A moment asleep at the wheel leads to time behind bars
A MAN who told police he fell asleep at the wheel before a serious head-on crash near Brunswick Heads will remain behind bars until next year.
Aaron Joseph Baker, 36, was driving a Ford Focus north on Gulgan Rd at Brunswick Heads when he crossed to the wrong side of the road and collided head-on with a Hyundai i30 being driven by a 75-year-old man on the morning of Saturday, April 18 this year.
A third car was damaged after the i30 spun around but that driver was uninjured.
The 75-year-old was trapped in his car for some time and sustained serious injuries.
He was serious but stable when taken by ambulance to Uncle Tom's and loaded into the Westpac Life Saver Rescue Helicopter.
But his condition deteriorated en route to the Gold Coast University Hospital and he was placed in intensive care.
While in hospital, he suffered a cardiac arrest and his ultimate injuries involved breaks to 80 per cent of his ribs, a fractured jaw, deflation of both lungs, fractures to his hip, spine, knee, arm and ankle, among other things.
He spent time in an induced coma.
Baker was convicted of negligent driving occasioning grievous bodily harm and failing to have an interlock device fitted to his car when he failed to front court on August 6.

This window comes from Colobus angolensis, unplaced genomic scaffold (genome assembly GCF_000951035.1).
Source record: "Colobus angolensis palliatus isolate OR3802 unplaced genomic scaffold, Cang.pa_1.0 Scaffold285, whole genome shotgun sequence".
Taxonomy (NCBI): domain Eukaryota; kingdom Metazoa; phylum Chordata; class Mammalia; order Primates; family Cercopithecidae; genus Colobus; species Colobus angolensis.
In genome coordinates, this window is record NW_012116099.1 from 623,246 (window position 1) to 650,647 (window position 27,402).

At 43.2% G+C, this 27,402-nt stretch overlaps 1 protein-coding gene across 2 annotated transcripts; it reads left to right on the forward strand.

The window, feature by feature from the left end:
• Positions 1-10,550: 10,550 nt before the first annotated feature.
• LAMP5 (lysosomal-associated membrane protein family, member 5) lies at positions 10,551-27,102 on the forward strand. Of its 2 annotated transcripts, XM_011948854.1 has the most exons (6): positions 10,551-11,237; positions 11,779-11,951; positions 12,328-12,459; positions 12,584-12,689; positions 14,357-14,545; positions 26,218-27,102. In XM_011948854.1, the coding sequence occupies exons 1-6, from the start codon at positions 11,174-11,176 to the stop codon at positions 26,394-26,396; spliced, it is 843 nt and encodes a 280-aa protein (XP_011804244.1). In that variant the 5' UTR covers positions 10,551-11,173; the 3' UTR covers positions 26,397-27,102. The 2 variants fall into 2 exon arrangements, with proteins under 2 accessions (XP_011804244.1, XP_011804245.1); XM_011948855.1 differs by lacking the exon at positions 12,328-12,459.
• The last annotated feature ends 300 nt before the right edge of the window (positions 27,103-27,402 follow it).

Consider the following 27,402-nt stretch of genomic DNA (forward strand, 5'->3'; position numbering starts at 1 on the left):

In September he was separately charged with disqualified driving and weapon offences, including possession of an illegal gel blaster which imitated a Glock pistol, in Tweed Heads and pleaded guilty to these offences.
He faced Tweed Heads Local Court for sentencing on Wednesday.
Defence solicitor Peter O'Donnell said his client understood the gravity of the incident and was remorseful for the harm he had caused.
Baker, a father of five, was supported by his father in court.
Magistrate Geoff Dunlevy took into account Baker's degree of negligence and the level of harm caused by the crash.
"Essentially you momentarily fell asleep," Mr Dunlevy said.
"You should not have ignored the warning signs of your fatigue."
He said the harm caused was "very substantial and at times was life threatening".
Taking into account his remorse and other factors, he sentenced Baker to 15 months behind bars, with a six month non-parole period ending in March.